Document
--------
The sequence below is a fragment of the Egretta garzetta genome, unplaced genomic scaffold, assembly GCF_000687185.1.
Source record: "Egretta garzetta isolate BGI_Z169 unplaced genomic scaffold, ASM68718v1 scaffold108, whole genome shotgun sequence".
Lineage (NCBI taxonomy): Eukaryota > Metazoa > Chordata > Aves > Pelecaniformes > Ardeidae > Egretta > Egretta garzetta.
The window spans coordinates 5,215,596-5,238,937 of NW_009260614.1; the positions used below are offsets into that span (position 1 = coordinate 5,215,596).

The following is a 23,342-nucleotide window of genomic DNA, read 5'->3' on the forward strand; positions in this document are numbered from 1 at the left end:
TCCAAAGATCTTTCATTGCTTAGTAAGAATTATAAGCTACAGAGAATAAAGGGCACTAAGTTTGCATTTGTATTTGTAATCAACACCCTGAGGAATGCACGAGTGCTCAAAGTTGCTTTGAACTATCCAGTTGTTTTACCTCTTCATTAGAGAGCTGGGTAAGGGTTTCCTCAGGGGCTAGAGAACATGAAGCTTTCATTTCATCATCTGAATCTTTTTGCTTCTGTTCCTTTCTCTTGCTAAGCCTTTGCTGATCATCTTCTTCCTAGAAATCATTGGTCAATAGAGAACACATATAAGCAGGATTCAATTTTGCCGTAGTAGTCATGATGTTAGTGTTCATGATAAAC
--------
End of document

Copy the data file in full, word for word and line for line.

The sequence below is a fragment of the Egretta garzetta genome, unplaced genomic scaffold, assembly GCF_000687185.1.
Source record: "Egretta garzetta isolate BGI_Z169 unplaced genomic scaffold, ASM68718v1 scaffold108, whole genome shotgun sequence".
Lineage (NCBI taxonomy): Eukaryota > Metazoa > Chordata > Aves > Pelecaniformes > Ardeidae > Egretta > Egretta garzetta.
The window spans coordinates 5,215,596-5,238,937 of NW_009260614.1; the positions used below are offsets into that span (position 1 = coordinate 5,215,596).

The following is a 23,342-nucleotide window of genomic DNA, read 5'->3' on the forward strand; positions in this document are numbered from 1 at the left end:
TCCAAAGATCTTTCATTGCTTAGTAAGAATTATAAGCTACAGAGAATAAAGGGCACTAAGTTTGCATTTGTATTTGTAATCAACACCCTGAGGAATGCACGAGTGCTCAAAGTTGCTTTGAACTATCCAGTTGTTTTACCTCTTCATTAGAGAGCTGGGTAAGGGTTTCCTCAGGGGCTAGAGAACATGAAGCTTTCATTTCATCATCTGAATCTTTTTGCTTCTGTTCCTTTCTCTTGCTAAGCCTTTGCTGATCATCTTCTTCCTAGAAATCATTGGTCAATAGAGAACACATATAAGCAGGATTCAATTTTGCCGTAGTAGTCATGATGTTAGTGTTCATGATAAAC